I have been a fan of NetNewsWire on the Mac for some time now. I have used that software tool to catch up with my favourite news feeds when I have the time to sit down with the laptop. More often than not I catch up with the news feeds using NetNewsWire on the iPhone just before I go to sleep or Reeder on the iPad when sitting in front of the flat screen idiot box.
Reeder on the iPad is an excellent news reader. It is clean, uncluttered and uncomplicated. I like it. Recommended. It is not free unfortunately. $USD4.99. I think the cost is worth it. Reading news feeds is a keen past time of mine.
Well, for some time now I have also been using Reeder on my Mac laptop. It is also clean, uncluttered and uncomplicated. It is rather elegant in fact. This is one of the great examples where a tool devised for iOS has translated across to OS X rather beautifully. It is a nice application. User friendly. As simple as that. Let’s have a closer look.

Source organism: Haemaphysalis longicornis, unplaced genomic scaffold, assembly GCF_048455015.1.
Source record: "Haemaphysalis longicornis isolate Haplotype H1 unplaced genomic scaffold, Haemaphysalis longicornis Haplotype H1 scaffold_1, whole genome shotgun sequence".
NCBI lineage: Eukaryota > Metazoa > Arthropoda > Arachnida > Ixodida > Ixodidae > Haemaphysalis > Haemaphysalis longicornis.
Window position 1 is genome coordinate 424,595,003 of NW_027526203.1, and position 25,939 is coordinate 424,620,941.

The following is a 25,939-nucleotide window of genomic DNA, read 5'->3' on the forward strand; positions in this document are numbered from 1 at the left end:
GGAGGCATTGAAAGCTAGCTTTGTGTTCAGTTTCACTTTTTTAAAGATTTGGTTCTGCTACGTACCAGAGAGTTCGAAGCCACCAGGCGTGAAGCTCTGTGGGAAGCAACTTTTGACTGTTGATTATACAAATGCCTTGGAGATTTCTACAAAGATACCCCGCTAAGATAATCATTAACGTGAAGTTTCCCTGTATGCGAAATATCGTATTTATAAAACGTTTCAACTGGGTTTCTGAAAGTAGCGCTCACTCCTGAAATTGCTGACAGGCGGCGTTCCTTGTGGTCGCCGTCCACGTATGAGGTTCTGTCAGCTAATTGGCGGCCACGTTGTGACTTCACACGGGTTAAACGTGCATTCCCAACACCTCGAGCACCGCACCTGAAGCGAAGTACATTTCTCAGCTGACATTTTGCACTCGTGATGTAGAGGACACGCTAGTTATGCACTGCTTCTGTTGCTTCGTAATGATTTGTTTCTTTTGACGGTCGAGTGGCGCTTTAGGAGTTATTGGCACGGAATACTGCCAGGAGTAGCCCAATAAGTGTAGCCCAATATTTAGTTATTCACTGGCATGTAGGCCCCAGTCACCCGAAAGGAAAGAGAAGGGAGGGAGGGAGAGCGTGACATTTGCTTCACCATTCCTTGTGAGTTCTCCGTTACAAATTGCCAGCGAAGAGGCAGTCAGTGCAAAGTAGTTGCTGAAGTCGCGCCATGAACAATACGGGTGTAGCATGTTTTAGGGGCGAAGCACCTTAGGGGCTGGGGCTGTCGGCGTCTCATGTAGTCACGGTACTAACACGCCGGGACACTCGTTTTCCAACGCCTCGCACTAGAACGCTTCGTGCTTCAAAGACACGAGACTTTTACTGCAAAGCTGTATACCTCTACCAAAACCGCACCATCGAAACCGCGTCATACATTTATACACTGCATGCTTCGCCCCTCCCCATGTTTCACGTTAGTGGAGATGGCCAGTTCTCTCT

Look at the main window. Clean, elegant, understated.
The sidebar provides an elegant view of the various news feeds and a preview of each story to the right. It allows you to intelligently decide which feed items to read and which to ignore. This is useful for me as I subscribe to a number of Google alerts as well as feeds for sites such as ReadWriteWeb and The Unofficial Apple Web Log. I cannot possibly read everything they publish.
Reeder also affords the user to ability to share particular news items in a multitude of ways. Check the list below from the drop down Share menu icon. Instapaper, Twitter, Delicious just to name a few. I have never even heard of ZooTool. Sharing via Reeder is a great feature.
Of course one can mark and view either starred, shared and simply unread items by selecting the relevant icons.
You can choose to view a relevant blog post or web site using a browser view if you wish.
Finally, one of the preference panes allows you to take full advantage of gestures on a trackpad or Magic Mouse. I have not completely configured that as yet.
PS. I apologise to my readers on the Windows or Linux platforms. I am a little Mac centric just now but I must admit that 99% of my workshops are conducted using a Windows environment.